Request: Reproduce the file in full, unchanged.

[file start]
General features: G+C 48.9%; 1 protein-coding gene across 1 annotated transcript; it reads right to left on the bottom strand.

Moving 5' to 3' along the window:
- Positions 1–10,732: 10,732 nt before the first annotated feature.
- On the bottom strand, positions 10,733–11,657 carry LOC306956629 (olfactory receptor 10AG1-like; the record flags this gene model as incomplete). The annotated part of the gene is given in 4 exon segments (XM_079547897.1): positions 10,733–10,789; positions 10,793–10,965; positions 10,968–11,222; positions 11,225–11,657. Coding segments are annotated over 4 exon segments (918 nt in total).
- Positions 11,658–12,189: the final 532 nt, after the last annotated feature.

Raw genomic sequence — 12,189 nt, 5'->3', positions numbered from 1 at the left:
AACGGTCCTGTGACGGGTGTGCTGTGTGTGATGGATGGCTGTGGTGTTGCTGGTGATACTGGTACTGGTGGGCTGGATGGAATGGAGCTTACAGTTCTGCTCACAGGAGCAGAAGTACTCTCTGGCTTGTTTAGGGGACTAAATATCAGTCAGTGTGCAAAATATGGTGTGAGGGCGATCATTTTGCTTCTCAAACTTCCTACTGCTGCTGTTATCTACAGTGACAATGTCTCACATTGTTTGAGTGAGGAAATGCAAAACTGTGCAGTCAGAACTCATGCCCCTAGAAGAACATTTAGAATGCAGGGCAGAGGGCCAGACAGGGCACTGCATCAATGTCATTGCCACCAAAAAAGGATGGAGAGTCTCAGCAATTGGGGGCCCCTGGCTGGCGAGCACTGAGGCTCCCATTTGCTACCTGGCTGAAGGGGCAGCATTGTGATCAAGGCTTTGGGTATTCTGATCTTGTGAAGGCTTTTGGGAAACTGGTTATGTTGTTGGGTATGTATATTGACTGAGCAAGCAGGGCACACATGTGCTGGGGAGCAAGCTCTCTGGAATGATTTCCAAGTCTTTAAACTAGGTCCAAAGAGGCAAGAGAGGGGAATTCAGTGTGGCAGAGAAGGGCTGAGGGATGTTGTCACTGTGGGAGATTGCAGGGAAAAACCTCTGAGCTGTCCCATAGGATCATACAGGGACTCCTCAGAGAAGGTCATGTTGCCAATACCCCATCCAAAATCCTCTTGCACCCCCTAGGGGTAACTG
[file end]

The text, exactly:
General features: G+C 48.9%; 1 protein-coding gene across 1 annotated transcript; it reads right to left on the bottom strand.

Moving 5' to 3' along the window:
- Positions 1–10,732: 10,732 nt before the first annotated feature.
- On the bottom strand, positions 10,733–11,657 carry LOC306956629 (olfactory receptor 10AG1-like; the record flags this gene model as incomplete). The annotated part of the gene is given in 4 exon segments (XM_079547897.1): positions 10,733–10,789; positions 10,793–10,965; positions 10,968–11,222; positions 11,225–11,657. Coding segments are annotated over 4 exon segments (918 nt in total).
- Positions 11,658–12,189: the final 532 nt, after the last annotated feature.

Raw genomic sequence — 12,189 nt, 5'->3', positions numbered from 1 at the left:
AACGGTCCTGTGACGGGTGTGCTGTGTGTGATGGATGGCTGTGGTGTTGCTGGTGATACTGGTACTGGTGGGCTGGATGGAATGGAGCTTACAGTTCTGCTCACAGGAGCAGAAGTACTCTCTGGCTTGTTTAGGGGACTAAATATCAGTCAGTGTGCAAAATATGGTGTGAGGGCGATCATTTTGCTTCTCAAACTTCCTACTGCTGCTGTTATCTACAGTGACAATGTCTCACATTGTTTGAGTGAGGAAATGCAAAACTGTGCAGTCAGAACTCATGCCCCTAGAAGAACATTTAGAATGCAGGGCAGAGGGCCAGACAGGGCACTGCATCAATGTCATTGCCACCAAAAAAGGATGGAGAGTCTCAGCAATTGGGGGCCCCTGGCTGGCGAGCACTGAGGCTCCCATTTGCTACCTGGCTGAAGGGGCAGCATTGTGATCAAGGCTTTGGGTATTCTGATCTTGTGAAGGCTTTTGGGAAACTGGTTATGTTGTTGGGTATGTATATTGACTGAGCAAGCAGGGCACACATGTGCTGGGGAGCAAGCTCTCTGGAATGATTTCCAAGTCTTTAAACTAGGTCCAAAGAGGCAAGAGAGGGGAATTCAGTGTGGCAGAGAAGGGCTGAGGGATGTTGTCACTGTGGGAGATTGCAGGGAAAAACCTCTGAGCTGTCCCATAGGATCATACAGGGACTCCTCAGAGAAGGTCATGTTGCCAATACCCCATCCAAAATCCTCTTGCACCCCCTAGGGGTAACTG